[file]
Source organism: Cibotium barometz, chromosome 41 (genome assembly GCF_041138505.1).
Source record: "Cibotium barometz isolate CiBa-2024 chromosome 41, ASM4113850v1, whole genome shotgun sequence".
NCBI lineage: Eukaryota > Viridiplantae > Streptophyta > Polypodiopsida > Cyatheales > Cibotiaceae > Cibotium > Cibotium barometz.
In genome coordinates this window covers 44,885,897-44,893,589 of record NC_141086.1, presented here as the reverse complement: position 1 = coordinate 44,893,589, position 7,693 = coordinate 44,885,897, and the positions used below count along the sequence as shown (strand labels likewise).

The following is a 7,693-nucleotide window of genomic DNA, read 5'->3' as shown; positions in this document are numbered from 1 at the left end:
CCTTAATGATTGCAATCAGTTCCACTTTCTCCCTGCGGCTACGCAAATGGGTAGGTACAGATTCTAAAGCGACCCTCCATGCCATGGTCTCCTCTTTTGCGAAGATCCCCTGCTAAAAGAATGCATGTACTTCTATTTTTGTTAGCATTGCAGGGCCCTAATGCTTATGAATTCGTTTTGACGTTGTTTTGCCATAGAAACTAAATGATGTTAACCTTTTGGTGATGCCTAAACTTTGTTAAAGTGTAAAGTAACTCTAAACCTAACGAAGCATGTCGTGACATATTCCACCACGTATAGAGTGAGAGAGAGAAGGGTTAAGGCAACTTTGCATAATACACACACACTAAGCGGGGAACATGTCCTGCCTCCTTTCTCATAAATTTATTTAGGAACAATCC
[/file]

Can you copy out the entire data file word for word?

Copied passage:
Source organism: Cibotium barometz, chromosome 41 (genome assembly GCF_041138505.1).
Source record: "Cibotium barometz isolate CiBa-2024 chromosome 41, ASM4113850v1, whole genome shotgun sequence".
NCBI lineage: Eukaryota > Viridiplantae > Streptophyta > Polypodiopsida > Cyatheales > Cibotiaceae > Cibotium > Cibotium barometz.
In genome coordinates this window covers 44,885,897-44,893,589 of record NC_141086.1, presented here as the reverse complement: position 1 = coordinate 44,893,589, position 7,693 = coordinate 44,885,897, and the positions used below count along the sequence as shown (strand labels likewise).

The following is a 7,693-nucleotide window of genomic DNA, read 5'->3' as shown; positions in this document are numbered from 1 at the left end:
CCTTAATGATTGCAATCAGTTCCACTTTCTCCCTGCGGCTACGCAAATGGGTAGGTACAGATTCTAAAGCGACCCTCCATGCCATGGTCTCCTCTTTTGCGAAGATCCCCTGCTAAAAGAATGCATGTACTTCTATTTTTGTTAGCATTGCAGGGCCCTAATGCTTATGAATTCGTTTTGACGTTGTTTTGCCATAGAAACTAAATGATGTTAACCTTTTGGTGATGCCTAAACTTTGTTAAAGTGTAAAGTAACTCTAAACCTAACGAAGCATGTCGTGACATATTCCACCACGTATAGAGTGAGAGAGAGAAGGGTTAAGGCAACTTTGCATAATACACACACACTAAGCGGGGAACATGTCCTGCCTCCTTTCTCATAAATTTATTTAGGAACAATCC